Sir W. Harcourt, on Thursday, moved the second reading of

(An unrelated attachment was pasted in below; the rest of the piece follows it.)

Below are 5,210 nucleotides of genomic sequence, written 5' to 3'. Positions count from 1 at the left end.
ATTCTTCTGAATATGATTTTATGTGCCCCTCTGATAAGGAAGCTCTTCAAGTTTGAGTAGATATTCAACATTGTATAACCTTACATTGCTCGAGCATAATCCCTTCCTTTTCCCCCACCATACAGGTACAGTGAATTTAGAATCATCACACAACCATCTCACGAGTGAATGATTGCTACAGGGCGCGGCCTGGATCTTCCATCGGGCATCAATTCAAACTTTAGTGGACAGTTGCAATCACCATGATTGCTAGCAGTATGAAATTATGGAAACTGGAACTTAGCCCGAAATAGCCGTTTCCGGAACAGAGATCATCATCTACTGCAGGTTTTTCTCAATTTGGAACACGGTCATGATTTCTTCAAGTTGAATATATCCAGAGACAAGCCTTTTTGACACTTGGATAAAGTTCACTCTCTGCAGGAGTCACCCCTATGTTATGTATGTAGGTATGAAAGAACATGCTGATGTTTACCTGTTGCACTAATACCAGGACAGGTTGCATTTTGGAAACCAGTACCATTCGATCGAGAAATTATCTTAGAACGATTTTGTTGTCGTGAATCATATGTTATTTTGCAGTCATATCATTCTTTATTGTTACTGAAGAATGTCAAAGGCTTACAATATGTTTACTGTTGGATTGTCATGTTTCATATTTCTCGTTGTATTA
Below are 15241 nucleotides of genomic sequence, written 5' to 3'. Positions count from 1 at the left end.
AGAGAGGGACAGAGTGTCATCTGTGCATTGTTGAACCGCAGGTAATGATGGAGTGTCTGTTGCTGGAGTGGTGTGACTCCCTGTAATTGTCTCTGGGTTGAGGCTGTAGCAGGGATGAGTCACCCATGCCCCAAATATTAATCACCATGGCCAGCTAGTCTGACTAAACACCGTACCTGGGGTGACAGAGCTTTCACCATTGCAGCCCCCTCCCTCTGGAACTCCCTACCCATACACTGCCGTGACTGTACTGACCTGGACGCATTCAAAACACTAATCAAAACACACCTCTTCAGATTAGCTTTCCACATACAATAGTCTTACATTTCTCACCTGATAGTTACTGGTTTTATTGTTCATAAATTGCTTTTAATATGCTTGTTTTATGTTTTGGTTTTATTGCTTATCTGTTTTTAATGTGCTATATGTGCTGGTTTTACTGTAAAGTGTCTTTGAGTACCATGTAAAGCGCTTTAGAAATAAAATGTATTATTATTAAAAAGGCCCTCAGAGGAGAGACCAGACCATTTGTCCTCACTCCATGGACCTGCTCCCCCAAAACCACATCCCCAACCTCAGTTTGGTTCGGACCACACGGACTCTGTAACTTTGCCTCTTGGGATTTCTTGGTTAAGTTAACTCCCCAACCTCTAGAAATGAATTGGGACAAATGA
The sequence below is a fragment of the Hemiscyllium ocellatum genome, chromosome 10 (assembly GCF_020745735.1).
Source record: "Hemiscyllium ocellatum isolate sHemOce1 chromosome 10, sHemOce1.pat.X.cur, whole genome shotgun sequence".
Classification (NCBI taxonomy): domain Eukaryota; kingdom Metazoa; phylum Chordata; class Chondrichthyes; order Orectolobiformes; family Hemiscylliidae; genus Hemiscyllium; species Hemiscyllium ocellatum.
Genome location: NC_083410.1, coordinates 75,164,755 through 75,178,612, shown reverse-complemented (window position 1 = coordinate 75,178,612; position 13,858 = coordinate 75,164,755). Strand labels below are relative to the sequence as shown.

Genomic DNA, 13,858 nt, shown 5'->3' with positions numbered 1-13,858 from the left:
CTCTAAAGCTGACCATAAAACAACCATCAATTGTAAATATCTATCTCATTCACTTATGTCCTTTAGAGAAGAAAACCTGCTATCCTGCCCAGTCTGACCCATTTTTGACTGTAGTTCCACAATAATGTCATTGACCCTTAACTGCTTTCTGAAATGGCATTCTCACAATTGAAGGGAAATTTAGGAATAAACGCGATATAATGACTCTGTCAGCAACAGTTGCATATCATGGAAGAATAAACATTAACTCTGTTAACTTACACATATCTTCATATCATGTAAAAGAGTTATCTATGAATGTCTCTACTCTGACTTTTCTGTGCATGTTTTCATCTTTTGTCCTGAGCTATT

the London Government Bill in a persuasive speech, the pith of which was that, although his opponents spoke of "local self- government" as a better alternative, they made no effort to secure it. There is no local self-government in London, except in the City, but only a jumble of thirty-eight Vestries and Boards ; and the Bill, therefore, destroys nothing. The Home Secretary was, as usual, strongly supported by Mr. Firth, who has made the question his own, and this time devoted himself to exposing the almost farcical character of most vestry elections, which are usually conducted by minute knots of people, and the extravagance caused by the conflict of authorities. The City Corporation, for example, and the Metro- politan Board, spent £40,000 in contesting their respective rights to some sewage. Mr. Ritchie and Earl Percy denounced the Bill,—the former on the ground that London does very well as it is, and the latter on behalf of borough Councils ; but the debate throughout was half-hearted. There is no real resistance to the Bill anywhere, and no keen feeling for it out of London ; and there is an idea abroad that it will not be proceeded with this Session. We still think it might be urged through the House; but we confess that the labour of passing it in weather like this, only in order that Lord Salisbury may squelch it with a sneer, is almost too much for human nature to endure. We have got rid of the Royal veto ; but it never was half so humi- liating or so misused as the veto of the Lords.